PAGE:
5 Cold Weather Training Tips From an Olympics Insider

You've maintained a strict training regimen all season and the hard work has paid off—even managing to surprise few friends and co-workers in the process. But the days are getting shorter and the cold weather threatens to throw you off your stellar training record.

The onset of cold weather causes many folks to turn to the gym or throw their bike on an indoor trainer. Gale Bernhardt, the USA Triathlon team coach at the 2003 Pan American Games and 2004 Athens Olympics for both the men's and women's team, is not one of those people.

Bernhardt, who is an endurance coach and training consultant based in Colorado, believes people can benefit from cold weather training. It can offer a more exciting alternative to the gym, provide a changing landscape, and give folks a much-needed dose of Vitamin D from the sun.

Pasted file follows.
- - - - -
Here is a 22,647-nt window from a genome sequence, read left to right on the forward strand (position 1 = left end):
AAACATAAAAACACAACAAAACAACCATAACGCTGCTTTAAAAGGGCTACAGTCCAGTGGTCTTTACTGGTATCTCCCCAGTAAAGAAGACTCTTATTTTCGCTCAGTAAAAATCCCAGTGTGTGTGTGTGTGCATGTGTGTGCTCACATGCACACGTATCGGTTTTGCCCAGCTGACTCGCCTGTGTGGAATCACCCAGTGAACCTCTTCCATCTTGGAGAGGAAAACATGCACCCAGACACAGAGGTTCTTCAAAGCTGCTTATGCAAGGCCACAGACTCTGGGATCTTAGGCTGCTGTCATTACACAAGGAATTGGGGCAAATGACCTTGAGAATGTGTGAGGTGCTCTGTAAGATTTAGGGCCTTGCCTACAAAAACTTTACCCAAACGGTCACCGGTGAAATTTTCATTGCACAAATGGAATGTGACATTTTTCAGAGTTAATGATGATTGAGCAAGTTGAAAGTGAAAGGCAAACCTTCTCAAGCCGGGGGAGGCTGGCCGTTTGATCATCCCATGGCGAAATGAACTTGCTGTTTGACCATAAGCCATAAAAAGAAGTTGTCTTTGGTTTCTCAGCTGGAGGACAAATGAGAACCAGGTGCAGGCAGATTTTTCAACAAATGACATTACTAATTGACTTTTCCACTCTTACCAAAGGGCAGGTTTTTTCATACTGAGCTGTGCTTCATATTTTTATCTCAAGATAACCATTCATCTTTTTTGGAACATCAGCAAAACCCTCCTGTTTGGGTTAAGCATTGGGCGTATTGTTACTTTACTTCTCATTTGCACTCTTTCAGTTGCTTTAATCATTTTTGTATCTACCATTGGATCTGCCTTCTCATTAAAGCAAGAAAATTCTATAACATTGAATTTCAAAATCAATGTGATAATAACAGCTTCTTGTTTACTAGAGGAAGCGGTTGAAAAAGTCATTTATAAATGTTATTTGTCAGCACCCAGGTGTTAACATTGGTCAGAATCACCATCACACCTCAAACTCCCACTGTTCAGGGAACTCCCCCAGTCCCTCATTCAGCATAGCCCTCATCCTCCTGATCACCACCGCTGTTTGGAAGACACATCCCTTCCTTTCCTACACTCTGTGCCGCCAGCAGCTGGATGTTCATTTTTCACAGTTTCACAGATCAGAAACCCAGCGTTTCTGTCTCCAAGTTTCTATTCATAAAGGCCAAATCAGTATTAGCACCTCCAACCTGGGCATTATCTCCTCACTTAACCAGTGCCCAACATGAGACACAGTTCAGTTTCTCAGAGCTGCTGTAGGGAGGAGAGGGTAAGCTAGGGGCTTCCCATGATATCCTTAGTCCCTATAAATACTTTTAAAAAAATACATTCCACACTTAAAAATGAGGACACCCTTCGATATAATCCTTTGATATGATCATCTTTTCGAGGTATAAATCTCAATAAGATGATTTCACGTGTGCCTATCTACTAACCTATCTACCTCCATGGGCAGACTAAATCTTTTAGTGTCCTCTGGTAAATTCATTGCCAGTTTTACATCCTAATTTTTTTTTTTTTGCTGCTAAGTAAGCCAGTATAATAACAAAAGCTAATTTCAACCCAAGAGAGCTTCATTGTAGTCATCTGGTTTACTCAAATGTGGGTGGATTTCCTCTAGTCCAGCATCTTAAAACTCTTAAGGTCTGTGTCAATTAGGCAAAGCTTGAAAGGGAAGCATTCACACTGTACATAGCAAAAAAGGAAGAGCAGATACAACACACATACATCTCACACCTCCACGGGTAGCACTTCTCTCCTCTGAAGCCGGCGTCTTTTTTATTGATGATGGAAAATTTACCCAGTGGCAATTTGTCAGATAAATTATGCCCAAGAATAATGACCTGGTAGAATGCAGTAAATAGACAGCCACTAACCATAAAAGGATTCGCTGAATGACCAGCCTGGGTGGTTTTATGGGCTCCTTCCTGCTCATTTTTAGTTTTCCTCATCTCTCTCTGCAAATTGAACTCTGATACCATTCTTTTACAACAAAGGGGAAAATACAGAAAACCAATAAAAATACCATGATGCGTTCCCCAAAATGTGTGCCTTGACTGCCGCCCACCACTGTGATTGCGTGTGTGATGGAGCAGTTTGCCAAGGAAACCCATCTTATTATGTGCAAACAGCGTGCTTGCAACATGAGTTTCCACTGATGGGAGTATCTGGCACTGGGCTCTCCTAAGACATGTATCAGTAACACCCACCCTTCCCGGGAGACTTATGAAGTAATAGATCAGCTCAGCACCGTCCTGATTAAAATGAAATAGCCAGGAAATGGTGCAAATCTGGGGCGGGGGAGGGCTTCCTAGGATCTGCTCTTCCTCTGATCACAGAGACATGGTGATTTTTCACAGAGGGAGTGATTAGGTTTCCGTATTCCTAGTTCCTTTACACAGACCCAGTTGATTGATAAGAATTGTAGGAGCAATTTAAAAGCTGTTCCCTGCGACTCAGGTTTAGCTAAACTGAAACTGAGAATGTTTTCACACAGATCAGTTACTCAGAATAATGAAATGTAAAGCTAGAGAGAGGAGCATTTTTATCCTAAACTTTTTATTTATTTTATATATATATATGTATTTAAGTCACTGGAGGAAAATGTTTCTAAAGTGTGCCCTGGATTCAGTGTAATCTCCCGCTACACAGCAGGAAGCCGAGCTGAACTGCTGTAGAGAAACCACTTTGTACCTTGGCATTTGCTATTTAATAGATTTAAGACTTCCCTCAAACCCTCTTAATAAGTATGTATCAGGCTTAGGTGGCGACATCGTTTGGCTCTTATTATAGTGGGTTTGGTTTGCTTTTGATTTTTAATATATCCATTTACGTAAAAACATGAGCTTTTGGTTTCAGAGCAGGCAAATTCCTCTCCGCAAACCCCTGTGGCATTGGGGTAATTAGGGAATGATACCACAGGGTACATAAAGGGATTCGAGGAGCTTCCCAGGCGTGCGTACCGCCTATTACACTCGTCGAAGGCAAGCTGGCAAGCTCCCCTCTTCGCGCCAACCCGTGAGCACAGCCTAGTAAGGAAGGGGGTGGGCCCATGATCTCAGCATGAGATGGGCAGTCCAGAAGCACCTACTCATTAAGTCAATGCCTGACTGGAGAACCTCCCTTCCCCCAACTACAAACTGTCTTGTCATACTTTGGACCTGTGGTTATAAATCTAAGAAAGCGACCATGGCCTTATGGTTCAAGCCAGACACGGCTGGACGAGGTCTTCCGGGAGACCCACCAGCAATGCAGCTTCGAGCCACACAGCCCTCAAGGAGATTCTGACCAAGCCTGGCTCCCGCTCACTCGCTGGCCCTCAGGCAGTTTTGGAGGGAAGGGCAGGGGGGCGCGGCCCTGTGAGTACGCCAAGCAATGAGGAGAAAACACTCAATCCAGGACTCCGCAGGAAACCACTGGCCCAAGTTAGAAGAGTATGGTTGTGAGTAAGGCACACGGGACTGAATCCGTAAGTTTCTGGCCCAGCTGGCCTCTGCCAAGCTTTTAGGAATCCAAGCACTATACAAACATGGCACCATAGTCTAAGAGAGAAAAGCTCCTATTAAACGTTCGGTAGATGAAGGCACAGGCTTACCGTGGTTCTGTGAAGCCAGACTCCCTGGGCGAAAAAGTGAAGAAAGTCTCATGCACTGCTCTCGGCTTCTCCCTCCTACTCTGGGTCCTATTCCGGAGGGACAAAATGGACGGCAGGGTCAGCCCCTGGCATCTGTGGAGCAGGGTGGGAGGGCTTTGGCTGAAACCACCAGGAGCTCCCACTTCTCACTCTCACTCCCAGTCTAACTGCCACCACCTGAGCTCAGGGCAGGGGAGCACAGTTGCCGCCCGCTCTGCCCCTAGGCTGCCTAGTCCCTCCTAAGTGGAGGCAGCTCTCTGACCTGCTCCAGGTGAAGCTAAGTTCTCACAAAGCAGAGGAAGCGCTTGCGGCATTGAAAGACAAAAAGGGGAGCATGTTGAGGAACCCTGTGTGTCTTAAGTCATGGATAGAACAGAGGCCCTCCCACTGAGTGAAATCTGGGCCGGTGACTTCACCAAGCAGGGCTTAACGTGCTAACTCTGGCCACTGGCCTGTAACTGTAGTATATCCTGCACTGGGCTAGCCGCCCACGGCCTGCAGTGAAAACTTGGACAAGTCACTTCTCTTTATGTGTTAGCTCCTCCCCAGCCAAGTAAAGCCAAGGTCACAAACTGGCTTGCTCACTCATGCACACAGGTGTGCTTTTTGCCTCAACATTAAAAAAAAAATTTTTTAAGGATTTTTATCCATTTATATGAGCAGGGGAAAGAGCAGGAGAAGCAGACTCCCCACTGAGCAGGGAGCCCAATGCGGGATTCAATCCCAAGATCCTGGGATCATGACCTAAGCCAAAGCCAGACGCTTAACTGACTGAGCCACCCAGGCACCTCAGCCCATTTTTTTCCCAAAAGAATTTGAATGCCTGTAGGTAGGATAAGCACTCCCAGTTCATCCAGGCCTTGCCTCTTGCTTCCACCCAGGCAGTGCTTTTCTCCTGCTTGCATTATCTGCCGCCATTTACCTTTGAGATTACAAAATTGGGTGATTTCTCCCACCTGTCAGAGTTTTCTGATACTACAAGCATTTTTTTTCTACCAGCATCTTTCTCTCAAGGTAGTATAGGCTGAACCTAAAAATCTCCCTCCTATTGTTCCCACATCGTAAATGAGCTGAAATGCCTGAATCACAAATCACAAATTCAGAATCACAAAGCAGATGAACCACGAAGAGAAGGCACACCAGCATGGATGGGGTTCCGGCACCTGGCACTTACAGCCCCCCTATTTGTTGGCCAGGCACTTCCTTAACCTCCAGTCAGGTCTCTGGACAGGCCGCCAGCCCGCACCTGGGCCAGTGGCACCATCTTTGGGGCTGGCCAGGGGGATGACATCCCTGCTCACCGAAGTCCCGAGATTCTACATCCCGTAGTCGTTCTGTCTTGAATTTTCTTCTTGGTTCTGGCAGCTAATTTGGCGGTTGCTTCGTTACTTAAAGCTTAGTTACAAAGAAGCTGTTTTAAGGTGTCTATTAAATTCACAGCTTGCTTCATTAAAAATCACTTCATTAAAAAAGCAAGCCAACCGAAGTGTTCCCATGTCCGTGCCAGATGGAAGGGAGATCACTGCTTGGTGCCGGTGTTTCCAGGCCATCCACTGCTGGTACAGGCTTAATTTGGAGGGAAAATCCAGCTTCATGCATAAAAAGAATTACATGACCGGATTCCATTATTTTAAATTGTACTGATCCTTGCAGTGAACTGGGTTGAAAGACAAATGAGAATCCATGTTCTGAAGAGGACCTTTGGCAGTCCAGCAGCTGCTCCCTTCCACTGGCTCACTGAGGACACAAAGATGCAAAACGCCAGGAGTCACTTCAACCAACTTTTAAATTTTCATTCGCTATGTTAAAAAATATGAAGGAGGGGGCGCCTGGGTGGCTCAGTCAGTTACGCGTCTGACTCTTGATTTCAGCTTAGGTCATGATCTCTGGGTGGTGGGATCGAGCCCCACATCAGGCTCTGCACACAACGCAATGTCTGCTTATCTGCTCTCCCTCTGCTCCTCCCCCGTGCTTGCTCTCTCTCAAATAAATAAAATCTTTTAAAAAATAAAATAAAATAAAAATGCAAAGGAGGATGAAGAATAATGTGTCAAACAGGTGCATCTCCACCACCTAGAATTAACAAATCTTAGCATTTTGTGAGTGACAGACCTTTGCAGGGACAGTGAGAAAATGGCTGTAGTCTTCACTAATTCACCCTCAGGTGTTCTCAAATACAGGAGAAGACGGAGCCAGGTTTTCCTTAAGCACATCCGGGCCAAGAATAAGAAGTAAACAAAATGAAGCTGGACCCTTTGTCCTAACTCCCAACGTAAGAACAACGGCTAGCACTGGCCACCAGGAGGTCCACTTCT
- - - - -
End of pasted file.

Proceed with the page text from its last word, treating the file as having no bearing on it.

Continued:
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There are a couple of challenges, especially for those who live in areas that get icy.

"You probably can't do any intervals on slick roads," Bernhardt says. "Lower intensity workouts without worrying about speed are best to take outdoors."

"Sometimes in colder regions you need to be careful that you're dressed appropriately in case you get a flat tire or twist an ankle, you need to have a way to take care of yourself."

If you're training in the mountains or an isolated area, be sure to bring along warm clothes and a cell phone.

Safety Precautions

Besides running or riding carefully, there are a few other safety measures to consider when stepping into the cold for winter training.

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For asthmatics, it's best to cover your mouth with a bandana or ski mask in colder temperatures to preheat the air before it goes into your lungs. It also keeps the air moist, which you'll appreciate in dryer climates.

For men, Bernhardt advises using "windfront tights" to guard sensitive areas.

More: Clothes for Cold Weather Workouts 

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